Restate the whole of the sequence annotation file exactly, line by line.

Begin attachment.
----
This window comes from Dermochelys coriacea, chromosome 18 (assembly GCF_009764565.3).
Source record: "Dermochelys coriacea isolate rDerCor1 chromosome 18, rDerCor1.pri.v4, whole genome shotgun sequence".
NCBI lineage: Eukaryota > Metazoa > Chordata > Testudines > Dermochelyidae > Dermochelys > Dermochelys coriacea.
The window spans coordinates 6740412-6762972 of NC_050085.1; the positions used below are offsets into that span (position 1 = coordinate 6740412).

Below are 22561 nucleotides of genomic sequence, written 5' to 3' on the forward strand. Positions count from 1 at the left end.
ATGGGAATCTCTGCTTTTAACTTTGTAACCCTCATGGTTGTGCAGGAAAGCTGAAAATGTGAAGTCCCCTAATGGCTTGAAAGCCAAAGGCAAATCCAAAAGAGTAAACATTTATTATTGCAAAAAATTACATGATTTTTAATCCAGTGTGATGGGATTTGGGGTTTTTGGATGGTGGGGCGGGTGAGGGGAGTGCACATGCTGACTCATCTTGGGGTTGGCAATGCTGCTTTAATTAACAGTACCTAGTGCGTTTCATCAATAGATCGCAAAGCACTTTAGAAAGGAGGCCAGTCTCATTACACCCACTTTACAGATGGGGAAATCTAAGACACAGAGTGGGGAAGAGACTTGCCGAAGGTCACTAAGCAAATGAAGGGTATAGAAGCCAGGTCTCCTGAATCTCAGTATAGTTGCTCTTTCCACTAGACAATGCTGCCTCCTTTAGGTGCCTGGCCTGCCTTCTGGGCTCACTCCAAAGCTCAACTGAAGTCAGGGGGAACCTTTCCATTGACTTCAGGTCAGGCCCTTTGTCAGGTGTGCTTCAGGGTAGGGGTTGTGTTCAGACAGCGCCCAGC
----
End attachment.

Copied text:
This window comes from Dermochelys coriacea, chromosome 18 (assembly GCF_009764565.3).
Source record: "Dermochelys coriacea isolate rDerCor1 chromosome 18, rDerCor1.pri.v4, whole genome shotgun sequence".
NCBI lineage: Eukaryota > Metazoa > Chordata > Testudines > Dermochelyidae > Dermochelys > Dermochelys coriacea.
The window spans coordinates 6740412-6762972 of NC_050085.1; the positions used below are offsets into that span (position 1 = coordinate 6740412).

Below are 22561 nucleotides of genomic sequence, written 5' to 3' on the forward strand. Positions count from 1 at the left end.
ATGGGAATCTCTGCTTTTAACTTTGTAACCCTCATGGTTGTGCAGGAAAGCTGAAAATGTGAAGTCCCCTAATGGCTTGAAAGCCAAAGGCAAATCCAAAAGAGTAAACATTTATTATTGCAAAAAATTACATGATTTTTAATCCAGTGTGATGGGATTTGGGGTTTTTGGATGGTGGGGCGGGTGAGGGGAGTGCACATGCTGACTCATCTTGGGGTTGGCAATGCTGCTTTAATTAACAGTACCTAGTGCGTTTCATCAATAGATCGCAAAGCACTTTAGAAAGGAGGCCAGTCTCATTACACCCACTTTACAGATGGGGAAATCTAAGACACAGAGTGGGGAAGAGACTTGCCGAAGGTCACTAAGCAAATGAAGGGTATAGAAGCCAGGTCTCCTGAATCTCAGTATAGTTGCTCTTTCCACTAGACAATGCTGCCTCCTTTAGGTGCCTGGCCTGCCTTCTGGGCTCACTCCAAAGCTCAACTGAAGTCAGGGGGAACCTTTCCATTGACTTCAGGTCAGGCCCTTTGTCAGGTGTGCTTCAGGGTAGGGGTTGTGTTCAGACAGCGCCCAGC